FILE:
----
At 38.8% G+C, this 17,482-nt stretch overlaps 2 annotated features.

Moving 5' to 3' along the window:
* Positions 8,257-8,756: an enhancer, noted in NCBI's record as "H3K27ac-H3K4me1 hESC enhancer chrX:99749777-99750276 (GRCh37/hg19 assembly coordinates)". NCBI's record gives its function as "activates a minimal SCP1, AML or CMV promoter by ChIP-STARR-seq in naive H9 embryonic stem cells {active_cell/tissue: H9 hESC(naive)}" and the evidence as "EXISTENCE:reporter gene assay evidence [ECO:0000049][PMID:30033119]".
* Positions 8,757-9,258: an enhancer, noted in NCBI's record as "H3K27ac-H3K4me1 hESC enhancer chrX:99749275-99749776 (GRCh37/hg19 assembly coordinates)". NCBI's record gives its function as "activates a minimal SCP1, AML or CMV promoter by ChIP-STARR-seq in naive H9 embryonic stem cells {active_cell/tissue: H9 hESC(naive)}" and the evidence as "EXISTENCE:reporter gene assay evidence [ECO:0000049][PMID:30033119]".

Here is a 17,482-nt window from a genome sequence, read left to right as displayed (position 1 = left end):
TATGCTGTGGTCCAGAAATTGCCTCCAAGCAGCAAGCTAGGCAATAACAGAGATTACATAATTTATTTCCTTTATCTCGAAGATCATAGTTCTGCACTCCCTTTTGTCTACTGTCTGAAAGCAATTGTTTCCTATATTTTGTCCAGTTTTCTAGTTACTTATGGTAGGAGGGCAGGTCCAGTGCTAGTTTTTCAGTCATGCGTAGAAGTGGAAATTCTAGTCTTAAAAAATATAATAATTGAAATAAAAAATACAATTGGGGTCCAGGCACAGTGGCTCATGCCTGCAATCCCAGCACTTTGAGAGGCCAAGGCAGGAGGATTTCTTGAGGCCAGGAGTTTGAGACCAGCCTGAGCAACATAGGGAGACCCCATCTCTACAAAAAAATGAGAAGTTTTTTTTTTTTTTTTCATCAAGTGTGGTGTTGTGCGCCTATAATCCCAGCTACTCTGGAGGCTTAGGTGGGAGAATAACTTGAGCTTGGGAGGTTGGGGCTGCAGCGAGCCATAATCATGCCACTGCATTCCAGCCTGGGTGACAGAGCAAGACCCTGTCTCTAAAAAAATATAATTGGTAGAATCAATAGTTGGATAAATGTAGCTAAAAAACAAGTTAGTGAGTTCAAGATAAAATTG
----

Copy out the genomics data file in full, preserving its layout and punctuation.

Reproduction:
At 38.8% G+C, this 17,482-nt stretch overlaps 2 annotated features.

Moving 5' to 3' along the window:
* Positions 8,257-8,756: an enhancer, noted in NCBI's record as "H3K27ac-H3K4me1 hESC enhancer chrX:99749777-99750276 (GRCh37/hg19 assembly coordinates)". NCBI's record gives its function as "activates a minimal SCP1, AML or CMV promoter by ChIP-STARR-seq in naive H9 embryonic stem cells {active_cell/tissue: H9 hESC(naive)}" and the evidence as "EXISTENCE:reporter gene assay evidence [ECO:0000049][PMID:30033119]".
* Positions 8,757-9,258: an enhancer, noted in NCBI's record as "H3K27ac-H3K4me1 hESC enhancer chrX:99749275-99749776 (GRCh37/hg19 assembly coordinates)". NCBI's record gives its function as "activates a minimal SCP1, AML or CMV promoter by ChIP-STARR-seq in naive H9 embryonic stem cells {active_cell/tissue: H9 hESC(naive)}" and the evidence as "EXISTENCE:reporter gene assay evidence [ECO:0000049][PMID:30033119]".

Here is a 17,482-nt window from a genome sequence, read left to right as displayed (position 1 = left end):
TATGCTGTGGTCCAGAAATTGCCTCCAAGCAGCAAGCTAGGCAATAACAGAGATTACATAATTTATTTCCTTTATCTCGAAGATCATAGTTCTGCACTCCCTTTTGTCTACTGTCTGAAAGCAATTGTTTCCTATATTTTGTCCAGTTTTCTAGTTACTTATGGTAGGAGGGCAGGTCCAGTGCTAGTTTTTCAGTCATGCGTAGAAGTGGAAATTCTAGTCTTAAAAAATATAATAATTGAAATAAAAAATACAATTGGGGTCCAGGCACAGTGGCTCATGCCTGCAATCCCAGCACTTTGAGAGGCCAAGGCAGGAGGATTTCTTGAGGCCAGGAGTTTGAGACCAGCCTGAGCAACATAGGGAGACCCCATCTCTACAAAAAAATGAGAAGTTTTTTTTTTTTTTTTCATCAAGTGTGGTGTTGTGCGCCTATAATCCCAGCTACTCTGGAGGCTTAGGTGGGAGAATAACTTGAGCTTGGGAGGTTGGGGCTGCAGCGAGCCATAATCATGCCACTGCATTCCAGCCTGGGTGACAGAGCAAGACCCTGTCTCTAAAAAAATATAATTGGTAGAATCAATAGTTGGATAAATGTAGCTAAAAAACAAGTTAGTGAGTTCAAGATAAAATTG